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  1. #31
    Senior Member BasicQ's Avatar
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    Quote Originally Posted by immortality View Post
    Fairly much. May as well just have 2 large breathers on the rocker covers and call it good.
    Thinking about it earlier: the pcv should be closed under WOT and If there is too much blow by for the one breather to handle then things like the dipstick could pop out. Putting another breather on to stop that reduces the effectiveness of the pcv system by making it harder for negative crankcase pressure. So it may be feasible to remove pcv and install a second breather while at the drag strip to purely allow for WOT pressure relief for the conditions of WOT racing. When your done for the day wack the pcv in to drive home and cruise the streets.

    Thoughts?


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  2. #32
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    If you can find some pics of 60s Nascar engines, they usually had two breathers per rocker cover. They were big engines, 7L, & pulling 6800-7200 rpm. No catch cans back then & they seem to work just fine.

  3. #33
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    HI
    Having a breather [s] only u will be absolutely guaranteed to have fumes and oil stain/residue over valve covers and possibly smell in cabin .
    The only crankcase catch cans that work most effectively by removing liquid are Ryco and Provent . A modified v8 probably needs 2x C/Cans of this type .

    Remember many car makers have half the valve cover devoted for oil separation . By comparison many v/covers only have a splash shield if that . The best idea is to separate oil in v/cover b4 it reaches so sump oil level does not drop . The Provent has provision to drain back to sump .Its a simple mod anyways to other makes .

  4. #34
    Do you ever leave? immortality's Avatar
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    Quote Originally Posted by BasicQ View Post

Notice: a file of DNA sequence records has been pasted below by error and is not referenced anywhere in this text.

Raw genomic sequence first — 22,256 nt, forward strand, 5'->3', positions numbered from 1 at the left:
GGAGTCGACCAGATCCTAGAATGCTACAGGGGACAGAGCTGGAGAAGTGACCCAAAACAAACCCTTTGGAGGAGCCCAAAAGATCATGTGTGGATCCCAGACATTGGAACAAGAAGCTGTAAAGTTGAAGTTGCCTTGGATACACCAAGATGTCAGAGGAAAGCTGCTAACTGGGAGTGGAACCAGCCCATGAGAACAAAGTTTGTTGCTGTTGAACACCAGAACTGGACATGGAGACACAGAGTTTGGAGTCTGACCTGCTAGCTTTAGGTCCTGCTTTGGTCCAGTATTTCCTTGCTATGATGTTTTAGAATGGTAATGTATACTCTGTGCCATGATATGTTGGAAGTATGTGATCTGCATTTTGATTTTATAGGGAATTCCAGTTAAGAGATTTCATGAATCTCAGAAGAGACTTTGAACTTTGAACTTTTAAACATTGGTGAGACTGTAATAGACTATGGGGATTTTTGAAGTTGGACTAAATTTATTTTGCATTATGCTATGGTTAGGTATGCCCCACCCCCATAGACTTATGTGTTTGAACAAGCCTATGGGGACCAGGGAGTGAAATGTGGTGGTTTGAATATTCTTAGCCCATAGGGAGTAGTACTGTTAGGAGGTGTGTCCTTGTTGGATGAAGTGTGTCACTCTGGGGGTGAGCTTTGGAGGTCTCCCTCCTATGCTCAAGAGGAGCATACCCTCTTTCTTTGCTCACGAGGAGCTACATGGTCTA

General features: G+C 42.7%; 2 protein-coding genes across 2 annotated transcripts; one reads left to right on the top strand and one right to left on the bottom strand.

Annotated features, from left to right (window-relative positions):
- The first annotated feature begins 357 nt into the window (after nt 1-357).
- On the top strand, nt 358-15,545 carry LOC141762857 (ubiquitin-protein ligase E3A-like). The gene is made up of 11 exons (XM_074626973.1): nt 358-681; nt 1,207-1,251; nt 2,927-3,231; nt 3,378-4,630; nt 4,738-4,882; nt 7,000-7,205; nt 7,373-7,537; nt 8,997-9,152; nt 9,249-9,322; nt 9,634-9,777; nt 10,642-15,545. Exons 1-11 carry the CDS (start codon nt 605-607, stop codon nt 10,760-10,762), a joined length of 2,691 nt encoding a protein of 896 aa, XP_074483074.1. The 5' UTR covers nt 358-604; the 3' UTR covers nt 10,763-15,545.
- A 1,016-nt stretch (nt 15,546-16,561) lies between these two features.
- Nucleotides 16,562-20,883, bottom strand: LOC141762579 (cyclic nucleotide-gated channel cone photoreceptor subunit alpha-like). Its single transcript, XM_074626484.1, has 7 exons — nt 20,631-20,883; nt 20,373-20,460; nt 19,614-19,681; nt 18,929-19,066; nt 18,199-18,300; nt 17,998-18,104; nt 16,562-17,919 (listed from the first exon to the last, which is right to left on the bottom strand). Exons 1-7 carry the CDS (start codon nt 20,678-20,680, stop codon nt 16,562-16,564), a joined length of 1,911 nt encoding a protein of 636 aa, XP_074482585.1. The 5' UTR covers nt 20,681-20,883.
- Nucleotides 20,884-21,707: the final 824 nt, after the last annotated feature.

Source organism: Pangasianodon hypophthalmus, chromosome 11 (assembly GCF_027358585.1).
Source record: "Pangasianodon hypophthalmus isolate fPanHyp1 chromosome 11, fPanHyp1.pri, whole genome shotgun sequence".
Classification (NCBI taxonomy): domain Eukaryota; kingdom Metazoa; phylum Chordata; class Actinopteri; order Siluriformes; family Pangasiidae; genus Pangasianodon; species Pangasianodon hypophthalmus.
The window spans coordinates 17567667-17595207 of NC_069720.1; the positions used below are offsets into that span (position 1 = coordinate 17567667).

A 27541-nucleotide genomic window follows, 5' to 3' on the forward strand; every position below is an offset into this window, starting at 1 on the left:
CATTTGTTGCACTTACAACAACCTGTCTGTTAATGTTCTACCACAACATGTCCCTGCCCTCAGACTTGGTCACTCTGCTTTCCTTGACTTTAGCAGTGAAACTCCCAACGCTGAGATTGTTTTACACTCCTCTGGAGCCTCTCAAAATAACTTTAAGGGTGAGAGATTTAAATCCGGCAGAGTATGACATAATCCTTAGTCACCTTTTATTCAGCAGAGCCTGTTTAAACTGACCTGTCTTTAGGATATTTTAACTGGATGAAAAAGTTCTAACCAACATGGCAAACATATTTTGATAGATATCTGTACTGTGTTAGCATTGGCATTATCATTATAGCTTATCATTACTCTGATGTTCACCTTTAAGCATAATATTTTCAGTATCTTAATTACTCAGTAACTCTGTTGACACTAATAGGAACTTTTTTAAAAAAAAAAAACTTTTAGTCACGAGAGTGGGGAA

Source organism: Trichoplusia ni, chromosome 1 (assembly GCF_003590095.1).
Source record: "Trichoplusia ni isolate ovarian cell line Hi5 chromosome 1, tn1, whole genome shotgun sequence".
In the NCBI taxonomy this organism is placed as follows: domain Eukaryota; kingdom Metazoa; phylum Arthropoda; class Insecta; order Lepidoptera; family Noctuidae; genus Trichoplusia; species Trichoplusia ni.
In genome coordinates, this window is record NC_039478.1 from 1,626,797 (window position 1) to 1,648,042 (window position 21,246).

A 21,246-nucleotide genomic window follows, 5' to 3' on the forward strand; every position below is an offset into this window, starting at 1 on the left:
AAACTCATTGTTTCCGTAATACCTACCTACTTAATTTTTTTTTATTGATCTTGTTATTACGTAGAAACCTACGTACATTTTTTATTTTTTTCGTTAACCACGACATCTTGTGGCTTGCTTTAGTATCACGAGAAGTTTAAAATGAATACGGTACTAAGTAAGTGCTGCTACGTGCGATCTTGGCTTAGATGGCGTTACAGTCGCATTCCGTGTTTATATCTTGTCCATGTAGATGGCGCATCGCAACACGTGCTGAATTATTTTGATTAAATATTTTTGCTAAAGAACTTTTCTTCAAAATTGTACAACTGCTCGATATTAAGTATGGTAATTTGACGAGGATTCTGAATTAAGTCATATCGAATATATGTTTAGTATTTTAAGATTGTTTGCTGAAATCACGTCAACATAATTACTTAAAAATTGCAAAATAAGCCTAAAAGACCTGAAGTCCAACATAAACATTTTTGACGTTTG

Thinking about it earlier: the pcv should be closed under WOT and If there is too much blow by for the one breather to handle then things like the dipstick could pop out. Putting another breather on to stop that reduces the effectiveness of the pcv system by making it harder for negative crankcase pressure. So it may be feasible to remove pcv and install a second breather while at the drag strip to purely allow for WOT pressure relief for the conditions of WOT racing. When your done for the day wack the pcv in to drive home and cruise the streets.

    Thoughts?


    Sent from my iPad using Tapatalk

    A factory PCV system has a clean air side that feeds clean air into the crank case for the PCV system to then evacuate into the intake manifold. On the GM engines this is normally fitted on the throttle body. The issue you describe above is one of the failings of the PCV system, under certain engine conditions as you allude there is no flow via the PCV valve but there is excess crankcase pressure in which case the excess pressure flows back via the clean air side and makes a mess of the throttle body as witnessed by any high mileage GM/Holden throttle body.

    On later model MAF based cars you can't simply modify the PCV system with open breathers as the PCV system is effectively a controlled vacuum leak which takes air from the intake system that has been measured by the MAF. If you were to simply add open breathers you are creating a massive vacuum leak and letting unmeasured air into the system which will really stuff about with the tune.

  5. #35
    Senior Member BasicQ's Avatar
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    Quote Originally Posted by swampy View Post
    HI
    Having a breather [s] only u will be absolutely guaranteed to have fumes and oil stain/residue over valve covers and possibly smell in cabin .
    The only crankcase catch cans that work most effectively by removing liquid are Ryco and Provent . A modified v8 probably needs 2x C/Cans of this type .

    Remember many car makers have half the valve cover devoted for oil separation . By comparison many v/covers only have a splash shield if that . The best idea is to separate oil in v/cover b4 it reaches so sump oil level does not drop . The Provent has provision to drain back to sump .Its a simple mod anyways to other makes .